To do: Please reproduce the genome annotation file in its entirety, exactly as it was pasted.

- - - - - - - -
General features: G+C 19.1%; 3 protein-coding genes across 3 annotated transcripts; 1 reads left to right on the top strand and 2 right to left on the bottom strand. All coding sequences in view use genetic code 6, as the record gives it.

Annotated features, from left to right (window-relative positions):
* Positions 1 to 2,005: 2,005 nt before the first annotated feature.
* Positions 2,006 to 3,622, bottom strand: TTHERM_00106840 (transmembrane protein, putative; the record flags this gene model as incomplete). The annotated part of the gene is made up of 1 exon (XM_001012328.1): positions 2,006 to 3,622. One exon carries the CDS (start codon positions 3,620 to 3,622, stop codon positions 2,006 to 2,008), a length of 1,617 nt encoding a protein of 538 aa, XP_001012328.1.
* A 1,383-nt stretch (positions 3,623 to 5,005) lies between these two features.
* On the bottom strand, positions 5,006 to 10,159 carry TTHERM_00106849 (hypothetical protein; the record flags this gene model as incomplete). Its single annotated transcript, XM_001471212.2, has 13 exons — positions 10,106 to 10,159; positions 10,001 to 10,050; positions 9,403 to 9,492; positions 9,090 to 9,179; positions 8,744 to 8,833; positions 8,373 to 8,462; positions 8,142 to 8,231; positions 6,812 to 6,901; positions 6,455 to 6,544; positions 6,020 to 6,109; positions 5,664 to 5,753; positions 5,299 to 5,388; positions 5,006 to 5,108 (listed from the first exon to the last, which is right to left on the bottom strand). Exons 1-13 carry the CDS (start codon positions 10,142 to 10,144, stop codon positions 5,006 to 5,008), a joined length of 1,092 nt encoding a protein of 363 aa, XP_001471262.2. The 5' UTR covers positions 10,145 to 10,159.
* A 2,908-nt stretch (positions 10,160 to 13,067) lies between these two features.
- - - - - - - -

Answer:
General features: G+C 19.1%; 3 protein-coding genes across 3 annotated transcripts; 1 reads left to right on the top strand and 2 right to left on the bottom strand. All coding sequences in view use genetic code 6, as the record gives it.

Annotated features, from left to right (window-relative positions):
* Positions 1 to 2,005: 2,005 nt before the first annotated feature.
* Positions 2,006 to 3,622, bottom strand: TTHERM_00106840 (transmembrane protein, putative; the record flags this gene model as incomplete). The annotated part of the gene is made up of 1 exon (XM_001012328.1): positions 2,006 to 3,622. One exon carries the CDS (start codon positions 3,620 to 3,622, stop codon positions 2,006 to 2,008), a length of 1,617 nt encoding a protein of 538 aa, XP_001012328.1.
* A 1,383-nt stretch (positions 3,623 to 5,005) lies between these two features.
* On the bottom strand, positions 5,006 to 10,159 carry TTHERM_00106849 (hypothetical protein; the record flags this gene model as incomplete). Its single annotated transcript, XM_001471212.2, has 13 exons — positions 10,106 to 10,159; positions 10,001 to 10,050; positions 9,403 to 9,492; positions 9,090 to 9,179; positions 8,744 to 8,833; positions 8,373 to 8,462; positions 8,142 to 8,231; positions 6,812 to 6,901; positions 6,455 to 6,544; positions 6,020 to 6,109; positions 5,664 to 5,753; positions 5,299 to 5,388; positions 5,006 to 5,108 (listed from the first exon to the last, which is right to left on the bottom strand). Exons 1-13 carry the CDS (start codon positions 10,142 to 10,144, stop codon positions 5,006 to 5,008), a joined length of 1,092 nt encoding a protein of 363 aa, XP_001471262.2. The 5' UTR covers positions 10,145 to 10,159.
* A 2,908-nt stretch (positions 10,160 to 13,067) lies between these two features.